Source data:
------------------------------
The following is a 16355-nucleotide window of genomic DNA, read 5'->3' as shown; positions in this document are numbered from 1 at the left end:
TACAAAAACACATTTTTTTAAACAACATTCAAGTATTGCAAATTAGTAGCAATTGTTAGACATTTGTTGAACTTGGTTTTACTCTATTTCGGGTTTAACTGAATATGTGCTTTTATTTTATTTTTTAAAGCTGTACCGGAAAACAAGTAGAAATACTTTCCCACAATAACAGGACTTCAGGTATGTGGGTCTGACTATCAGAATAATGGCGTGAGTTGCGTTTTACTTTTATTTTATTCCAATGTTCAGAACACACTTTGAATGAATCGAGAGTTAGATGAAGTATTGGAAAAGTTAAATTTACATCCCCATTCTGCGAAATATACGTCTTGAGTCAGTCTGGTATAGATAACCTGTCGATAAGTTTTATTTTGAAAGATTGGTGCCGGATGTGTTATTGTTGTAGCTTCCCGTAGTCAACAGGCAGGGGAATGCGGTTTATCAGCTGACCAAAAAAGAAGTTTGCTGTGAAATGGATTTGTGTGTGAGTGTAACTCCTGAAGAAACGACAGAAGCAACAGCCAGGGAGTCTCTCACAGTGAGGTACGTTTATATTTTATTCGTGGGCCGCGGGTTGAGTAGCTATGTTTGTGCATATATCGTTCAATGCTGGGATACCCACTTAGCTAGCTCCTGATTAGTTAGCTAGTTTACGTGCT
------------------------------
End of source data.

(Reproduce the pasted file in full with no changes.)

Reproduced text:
The following is a 16355-nucleotide window of genomic DNA, read 5'->3' as shown; positions in this document are numbered from 1 at the left end:
TACAAAAACACATTTTTTTAAACAACATTCAAGTATTGCAAATTAGTAGCAATTGTTAGACATTTGTTGAACTTGGTTTTACTCTATTTCGGGTTTAACTGAATATGTGCTTTTATTTTATTTTTTAAAGCTGTACCGGAAAACAAGTAGAAATACTTTCCCACAATAACAGGACTTCAGGTATGTGGGTCTGACTATCAGAATAATGGCGTGAGTTGCGTTTTACTTTTATTTTATTCCAATGTTCAGAACACACTTTGAATGAATCGAGAGTTAGATGAAGTATTGGAAAAGTTAAATTTACATCCCCATTCTGCGAAATATACGTCTTGAGTCAGTCTGGTATAGATAACCTGTCGATAAGTTTTATTTTGAAAGATTGGTGCCGGATGTGTTATTGTTGTAGCTTCCCGTAGTCAACAGGCAGGGGAATGCGGTTTATCAGCTGACCAAAAAAGAAGTTTGCTGTGAAATGGATTTGTGTGTGAGTGTAACTCCTGAAGAAACGACAGAAGCAACAGCCAGGGAGTCTCTCACAGTGAGGTACGTTTATATTTTATTCGTGGGCCGCGGGTTGAGTAGCTATGTTTGTGCATATATCGTTCAATGCTGGGATACCCACTTAGCTAGCTCCTGATTAGTTAGCTAGTTTACGTGCT